By Kelly Carr
Just last week we discussed the concept of missions being not just overseas but in our own backyards. This week we explore the examples of people who are actively serving right in their own backyards.
If we are to engage our community with the love of Christ, we have to be present. Most relationships are built up close.
Consider God’s own example. He walked in the garden with Adam and Eve (Genesis 3:8). And after sin created a barrier in the close relationship between God and humans, God again drew near and closed up the distance in his redemption process: “The Word became flesh and made his dwelling among us” (John 1:14).
The Greek word for “made his dwelling” is skenoo. Skenoo can be interpreted a few ways, but one is that Jesus “tabernacled” with us. This hearkens back to the wandering Israelites who had no permanent worship structure—the image of the movable tabernacle was about setting up camp, putting up a tent to stay for a time. Through Jesus, God pitched a tent among humans and decided to hang out for a while.
We are surrounded by people. Even if we live more remotely, we likely have interactions with others on some regular basis. We can easily pass people by in our comings and goings and not know a bit about the folks we see. Or we can make the choice to get more involved and get to know the faces who make up our community. We can tabernacle, pitch a tent next to others to truly dwell among them.
Serving is a way of dwelling among others. When we serve another person, we see that individual as a creation of God, unique and loved by him. Serving involves communicating, looking into another’s eyes, and offering a bit of ourselves with the hopes of drawing a little closer to another human being. Serving can bond people and create an experience where stories are shared.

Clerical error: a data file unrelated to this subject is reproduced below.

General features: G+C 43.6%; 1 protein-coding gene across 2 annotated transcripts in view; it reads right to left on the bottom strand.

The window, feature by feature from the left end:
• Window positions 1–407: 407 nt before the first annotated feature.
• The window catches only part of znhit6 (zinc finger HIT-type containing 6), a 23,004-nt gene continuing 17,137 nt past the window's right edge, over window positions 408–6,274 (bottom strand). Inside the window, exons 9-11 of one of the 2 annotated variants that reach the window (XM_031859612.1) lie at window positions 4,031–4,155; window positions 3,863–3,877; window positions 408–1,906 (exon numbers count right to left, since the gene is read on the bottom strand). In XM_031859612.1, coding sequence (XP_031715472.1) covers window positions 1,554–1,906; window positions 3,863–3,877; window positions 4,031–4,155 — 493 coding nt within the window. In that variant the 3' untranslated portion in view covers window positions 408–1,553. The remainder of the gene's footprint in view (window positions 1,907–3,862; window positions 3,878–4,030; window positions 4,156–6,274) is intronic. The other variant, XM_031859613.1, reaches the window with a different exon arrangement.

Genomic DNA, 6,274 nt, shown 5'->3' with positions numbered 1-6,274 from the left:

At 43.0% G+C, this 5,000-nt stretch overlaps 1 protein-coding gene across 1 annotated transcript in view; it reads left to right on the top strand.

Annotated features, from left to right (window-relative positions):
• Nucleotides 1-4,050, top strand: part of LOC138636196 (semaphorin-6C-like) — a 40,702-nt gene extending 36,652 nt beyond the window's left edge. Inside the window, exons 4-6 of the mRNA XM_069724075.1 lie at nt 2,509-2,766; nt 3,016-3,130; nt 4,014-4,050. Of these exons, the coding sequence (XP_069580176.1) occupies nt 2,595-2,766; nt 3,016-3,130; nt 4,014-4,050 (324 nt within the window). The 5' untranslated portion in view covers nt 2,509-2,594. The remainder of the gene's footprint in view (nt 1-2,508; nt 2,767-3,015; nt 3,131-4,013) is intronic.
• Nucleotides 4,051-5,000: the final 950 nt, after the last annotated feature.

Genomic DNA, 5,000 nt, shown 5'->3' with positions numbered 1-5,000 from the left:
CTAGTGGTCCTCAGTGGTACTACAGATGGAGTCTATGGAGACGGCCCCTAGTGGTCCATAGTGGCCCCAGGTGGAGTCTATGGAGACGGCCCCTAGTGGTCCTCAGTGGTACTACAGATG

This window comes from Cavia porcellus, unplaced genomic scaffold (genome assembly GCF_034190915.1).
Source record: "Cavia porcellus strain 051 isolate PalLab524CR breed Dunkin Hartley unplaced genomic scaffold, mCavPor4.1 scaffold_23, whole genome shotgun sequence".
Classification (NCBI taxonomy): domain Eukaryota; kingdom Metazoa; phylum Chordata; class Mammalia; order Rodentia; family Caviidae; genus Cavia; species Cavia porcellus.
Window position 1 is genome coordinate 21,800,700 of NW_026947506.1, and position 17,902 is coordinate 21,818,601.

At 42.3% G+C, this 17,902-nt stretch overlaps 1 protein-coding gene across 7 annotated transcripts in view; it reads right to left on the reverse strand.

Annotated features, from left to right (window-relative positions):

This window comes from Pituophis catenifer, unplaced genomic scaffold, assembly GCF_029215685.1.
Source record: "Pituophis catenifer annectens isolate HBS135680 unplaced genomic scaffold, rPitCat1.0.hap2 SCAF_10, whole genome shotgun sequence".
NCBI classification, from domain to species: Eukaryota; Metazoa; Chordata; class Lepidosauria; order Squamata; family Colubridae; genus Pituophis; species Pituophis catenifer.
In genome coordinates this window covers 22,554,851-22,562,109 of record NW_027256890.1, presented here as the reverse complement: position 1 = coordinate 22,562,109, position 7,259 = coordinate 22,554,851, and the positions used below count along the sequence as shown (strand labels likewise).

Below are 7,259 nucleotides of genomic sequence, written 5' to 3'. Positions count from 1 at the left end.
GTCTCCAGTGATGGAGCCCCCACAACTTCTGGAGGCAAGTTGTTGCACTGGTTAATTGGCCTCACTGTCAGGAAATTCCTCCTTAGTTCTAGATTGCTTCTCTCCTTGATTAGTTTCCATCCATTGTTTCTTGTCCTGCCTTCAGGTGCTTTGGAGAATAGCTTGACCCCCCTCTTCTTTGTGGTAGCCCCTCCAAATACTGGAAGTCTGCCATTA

Serving looks different for each individual and for each community. There are many amazing ministries out there, offering examples of ways to reach out. But your skills and passions are unique, and the needs of your community are specific to where you live. Don’t worry if your service looks different from others—it should! When you find a way to meet a need, that’s service. Do it to the best of your ability. You may initiate an endeavor and get others to join you, or you may jump in on a ministry that is already on its way. Or you may individually see an opportunity and do it quietly, without fanfare.
The important thing is to begin. Serving helps us invest deeper and take ownership in our communities. Having a greater understanding of the people who live around you will open your heart to the ways God is at work or wants to be at work in their lives.
“Even the Son of Man did not come to be served, but to serve” (Mark 10:45). Let’s find ways to serve right where we dwell and to truly dwell among those God has placed in our lives.